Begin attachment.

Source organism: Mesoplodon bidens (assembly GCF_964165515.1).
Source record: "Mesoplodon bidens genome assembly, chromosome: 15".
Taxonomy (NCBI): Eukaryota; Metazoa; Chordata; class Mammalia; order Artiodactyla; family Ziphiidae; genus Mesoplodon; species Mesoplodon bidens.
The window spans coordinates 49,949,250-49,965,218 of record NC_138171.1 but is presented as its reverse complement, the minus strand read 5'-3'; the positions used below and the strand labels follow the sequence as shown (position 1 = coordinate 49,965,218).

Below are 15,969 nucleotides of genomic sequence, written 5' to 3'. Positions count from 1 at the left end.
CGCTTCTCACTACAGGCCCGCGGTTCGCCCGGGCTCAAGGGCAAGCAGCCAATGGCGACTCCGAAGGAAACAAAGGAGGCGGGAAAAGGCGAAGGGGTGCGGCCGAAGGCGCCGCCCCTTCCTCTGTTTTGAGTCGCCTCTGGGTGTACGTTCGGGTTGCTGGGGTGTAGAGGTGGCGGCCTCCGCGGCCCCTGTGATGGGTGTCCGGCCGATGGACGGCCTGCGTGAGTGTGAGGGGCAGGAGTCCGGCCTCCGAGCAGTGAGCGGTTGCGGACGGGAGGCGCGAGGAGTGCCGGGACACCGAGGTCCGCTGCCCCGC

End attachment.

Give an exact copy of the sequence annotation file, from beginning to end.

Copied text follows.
Source organism: Mesoplodon bidens (assembly GCF_964165515.1).
Source record: "Mesoplodon bidens genome assembly, chromosome: 15".
Taxonomy (NCBI): Eukaryota; Metazoa; Chordata; class Mammalia; order Artiodactyla; family Ziphiidae; genus Mesoplodon; species Mesoplodon bidens.
The window spans coordinates 49,949,250-49,965,218 of record NC_138171.1 but is presented as its reverse complement, the minus strand read 5'-3'; the positions used below and the strand labels follow the sequence as shown (position 1 = coordinate 49,965,218).

Below are 15,969 nucleotides of genomic sequence, written 5' to 3'. Positions count from 1 at the left end.
CGCTTCTCACTACAGGCCCGCGGTTCGCCCGGGCTCAAGGGCAAGCAGCCAATGGCGACTCCGAAGGAAACAAAGGAGGCGGGAAAAGGCGAAGGGGTGCGGCCGAAGGCGCCGCCCCTTCCTCTGTTTTGAGTCGCCTCTGGGTGTACGTTCGGGTTGCTGGGGTGTAGAGGTGGCGGCCTCCGCGGCCCCTGTGATGGGTGTCCGGCCGATGGACGGCCTGCGTGAGTGTGAGGGGCAGGAGTCCGGCCTCCGAGCAGTGAGCGGTTGCGGACGGGAGGCGCGAGGAGTGCCGGGACACCGAGGTCCGCTGCCCCGC